In addition to the benefits listed above a limited number of studies report additional benefits of ashwagandha. In a study of 18 healthy subjects consuming escalating doses of 750mg, 1,000mg, and 1,500mg daily for 30 days and split in to two daily doses, 33% reported improved sleep quality and some subjects reduced both total and low density lipoprotein (LDL) cholesterol. [12]

Ashwagandha also stimulates the thyroid gland (as measured by T3 and T4), increases antioxidant enzyme activity in the liver, and decreases triglycerides. [19][20] Ashwagandha’s antiviral and antimicrobial benefits may protect from E. coli, Alzheimers and HIV. [21][22] This might be one of the healthiest plants on the planet.

Ashwagandha FAQs

Where can I find Ashwagandha today?

Core HardYou can find ashwagandha as a standalone ingredient sold by bulk supplement retailers or as part of a blend in nootropic, recomposition, and general health supplements. Products that contain ashwagandha include:

  • Athletic Edge Steel Edge – 125mg of Sensoril® Ashwagandha (Withania Sanifria) Root and Leaf Extract per 1 scoop serving.
  • Core Nutritionals HARD – 600mg KSM-66® Full-spectrum Ashwagandha root extract (standardized to 5% Withanolides) per 3 capsule serving.
  • Human Evolution Plasma Blast – 7th of 12 ingredients in a 7,050mg Plasma Blast Proprietary Blend per 1 scoop serving.
  • Futurebiotics StressAssist – 50mg of Sensoril® Ashwagandha (Withania Sanifria) Root Extract and the 2nd of 6 ingredients in a 325mg Proprietary Stress Adaptogenic Compound blend per 2 capsule serving.
  • To Go Trim Energy – 3rd of 4 ingredients in 685mg Triple Action Blend per 1 packet serving.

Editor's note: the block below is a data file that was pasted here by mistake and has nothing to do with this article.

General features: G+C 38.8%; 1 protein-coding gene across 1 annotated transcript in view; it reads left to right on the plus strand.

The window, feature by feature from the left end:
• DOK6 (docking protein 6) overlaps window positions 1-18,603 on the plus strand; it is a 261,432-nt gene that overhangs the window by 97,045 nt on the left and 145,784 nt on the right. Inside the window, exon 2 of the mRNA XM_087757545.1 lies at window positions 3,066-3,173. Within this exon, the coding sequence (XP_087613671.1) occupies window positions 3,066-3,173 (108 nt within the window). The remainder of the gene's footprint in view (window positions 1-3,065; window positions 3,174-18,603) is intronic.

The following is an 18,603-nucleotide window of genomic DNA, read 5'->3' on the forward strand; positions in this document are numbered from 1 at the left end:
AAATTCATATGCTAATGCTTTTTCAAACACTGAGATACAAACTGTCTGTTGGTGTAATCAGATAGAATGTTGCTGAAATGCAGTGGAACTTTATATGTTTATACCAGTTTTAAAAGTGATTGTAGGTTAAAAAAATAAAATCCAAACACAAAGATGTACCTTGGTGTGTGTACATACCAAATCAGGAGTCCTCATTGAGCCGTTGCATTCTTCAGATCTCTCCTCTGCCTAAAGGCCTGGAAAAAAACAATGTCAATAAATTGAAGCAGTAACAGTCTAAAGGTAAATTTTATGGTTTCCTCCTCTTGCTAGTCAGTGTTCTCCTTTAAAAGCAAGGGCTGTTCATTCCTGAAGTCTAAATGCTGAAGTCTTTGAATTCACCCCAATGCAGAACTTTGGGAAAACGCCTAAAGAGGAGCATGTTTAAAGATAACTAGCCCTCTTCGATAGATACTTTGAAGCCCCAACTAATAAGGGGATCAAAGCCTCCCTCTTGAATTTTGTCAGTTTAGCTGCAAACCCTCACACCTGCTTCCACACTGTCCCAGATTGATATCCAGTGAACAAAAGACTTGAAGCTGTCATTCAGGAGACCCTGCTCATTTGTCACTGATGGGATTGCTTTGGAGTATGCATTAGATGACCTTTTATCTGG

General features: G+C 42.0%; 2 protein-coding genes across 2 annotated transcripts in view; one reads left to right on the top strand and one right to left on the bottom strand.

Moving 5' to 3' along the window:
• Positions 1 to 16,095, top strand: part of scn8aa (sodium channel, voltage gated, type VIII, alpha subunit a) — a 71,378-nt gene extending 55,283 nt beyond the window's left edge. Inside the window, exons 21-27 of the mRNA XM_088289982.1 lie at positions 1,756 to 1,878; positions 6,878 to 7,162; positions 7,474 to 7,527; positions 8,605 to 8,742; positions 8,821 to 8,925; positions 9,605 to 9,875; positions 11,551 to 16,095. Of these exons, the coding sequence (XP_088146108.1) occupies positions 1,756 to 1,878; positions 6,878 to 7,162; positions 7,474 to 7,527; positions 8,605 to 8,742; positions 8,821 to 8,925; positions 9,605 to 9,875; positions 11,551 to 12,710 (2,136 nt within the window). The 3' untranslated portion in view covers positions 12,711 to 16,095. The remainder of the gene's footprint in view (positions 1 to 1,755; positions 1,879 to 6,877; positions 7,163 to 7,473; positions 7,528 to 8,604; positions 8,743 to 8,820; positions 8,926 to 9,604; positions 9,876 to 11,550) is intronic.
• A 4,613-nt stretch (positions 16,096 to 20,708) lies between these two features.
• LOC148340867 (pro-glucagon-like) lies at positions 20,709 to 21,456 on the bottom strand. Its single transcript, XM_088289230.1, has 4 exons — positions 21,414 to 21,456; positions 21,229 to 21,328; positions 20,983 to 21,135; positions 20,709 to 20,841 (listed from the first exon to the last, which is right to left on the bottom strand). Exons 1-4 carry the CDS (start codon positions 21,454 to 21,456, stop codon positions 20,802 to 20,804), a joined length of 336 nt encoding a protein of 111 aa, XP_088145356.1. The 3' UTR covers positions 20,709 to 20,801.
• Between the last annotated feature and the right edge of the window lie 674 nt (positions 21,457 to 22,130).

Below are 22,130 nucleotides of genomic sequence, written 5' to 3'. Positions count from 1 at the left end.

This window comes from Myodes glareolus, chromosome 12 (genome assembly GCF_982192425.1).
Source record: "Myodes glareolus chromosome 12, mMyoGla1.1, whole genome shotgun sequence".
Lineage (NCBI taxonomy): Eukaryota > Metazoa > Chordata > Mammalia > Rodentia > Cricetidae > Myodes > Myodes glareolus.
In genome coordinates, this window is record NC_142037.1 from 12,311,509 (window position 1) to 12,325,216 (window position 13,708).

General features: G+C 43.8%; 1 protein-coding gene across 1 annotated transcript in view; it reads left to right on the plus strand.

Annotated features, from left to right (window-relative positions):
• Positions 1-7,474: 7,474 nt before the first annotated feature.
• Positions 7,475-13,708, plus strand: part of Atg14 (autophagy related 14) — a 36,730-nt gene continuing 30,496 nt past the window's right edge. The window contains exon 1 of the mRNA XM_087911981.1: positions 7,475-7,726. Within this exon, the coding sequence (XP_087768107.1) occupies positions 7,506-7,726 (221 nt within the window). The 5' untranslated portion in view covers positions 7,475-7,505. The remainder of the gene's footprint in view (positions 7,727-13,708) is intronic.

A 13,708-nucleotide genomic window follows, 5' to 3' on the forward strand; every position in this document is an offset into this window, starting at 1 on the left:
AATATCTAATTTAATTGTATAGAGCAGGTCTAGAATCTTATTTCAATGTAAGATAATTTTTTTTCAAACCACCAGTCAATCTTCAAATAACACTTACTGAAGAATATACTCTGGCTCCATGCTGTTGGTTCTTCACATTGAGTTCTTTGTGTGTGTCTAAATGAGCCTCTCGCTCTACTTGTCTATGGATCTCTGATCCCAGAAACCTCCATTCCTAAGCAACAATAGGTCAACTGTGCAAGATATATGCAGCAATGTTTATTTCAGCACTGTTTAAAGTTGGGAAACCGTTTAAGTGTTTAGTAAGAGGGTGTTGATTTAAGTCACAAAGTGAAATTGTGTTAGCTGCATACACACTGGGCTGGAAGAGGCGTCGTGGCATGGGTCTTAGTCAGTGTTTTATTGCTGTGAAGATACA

Is Ashwagandha safe and is it stackable with other supplements?

Ashwagandha poses no significant documented side effects when used in moderate doses in healthy and non-healthy individuals. [5] Toxicity studies confirm the safety of ashwagandha. [4] Stack with terminalia arjuna to improve physical performance, curcumin or milk thistle to increase its antioxidant effects, and ERK/p38 or Notch 2/4 inhibitors to magnify its chemotherapeutic benefits. [5]

Ashwagandha is extremely safe to stack with staple supplements like fish oil, whey protein, multivitamins, creatine, BCAAs, caffeine, etc… Stacking with JNK inhibitors reduce or block ashwagandha’s chemotherapeutic effects and stacking with monoamine oxidase inhibitors (MAOIs) will diminish the inhibitory action. [5] Do not take ashwagandha if you are pregnant or if you are taking prescription sedatives. [3]

Ashwagandha stacks well with most compounds and offers numerous health benefits with no noted significant side effects. When in doubt consult with your healthcare professional before combining prescription compounds with ashwagandha.

References

1) Ven Murthy, M. R., et al. “Scientific Basis for the Use of Indian Ayurvedic Medicinal Plants in the Treatment of Neurodegenerative Disorders: Ashwagandha.” National Center for Biotechnology Information. Cent Nerv Syst Agents Med Chem., Sept. 2010. Web.
2) Ambiye, Vijay R. et al. “Clinical Evaluation of the Spermatogenic Activity of the Root Extract of Ashwagandha (Withania Somnifera) in Oligospermic Males: A Pilot Study.” Evidence-based Complementary and Alternative Medicine : eCAM 2013 (2013): 571420. PMC. Web.
3) Ashwagandha. Memorial Sloan Kettering Cancer Center. N.p., 29 Dec. 2015. Web.
4) Mishra, L. C., B. B. Singh, and S. Dagenais. “Scientific Basis for the Therapeutic Use of Withania Somnifera (ashwagandha): a Review.” National Center for Biotechnology Information. N.p., Aug. 2000. Web.
5) Frank, Kurtis, et al. “Ashwagandha – Scientific Review on Usage, Dosage, Side Effects.” Examine.com. N.p., 2016. Web.
6) Widodo, Nashi et al. “Selective Killing of Cancer Cells by Ashwagandha Leaf Extract and Its Component Withanone Involves ROS Signaling.” Ed. Vladimir N. Uversky. PLoS ONE 5.10 (2010): e13536. PMC. Web.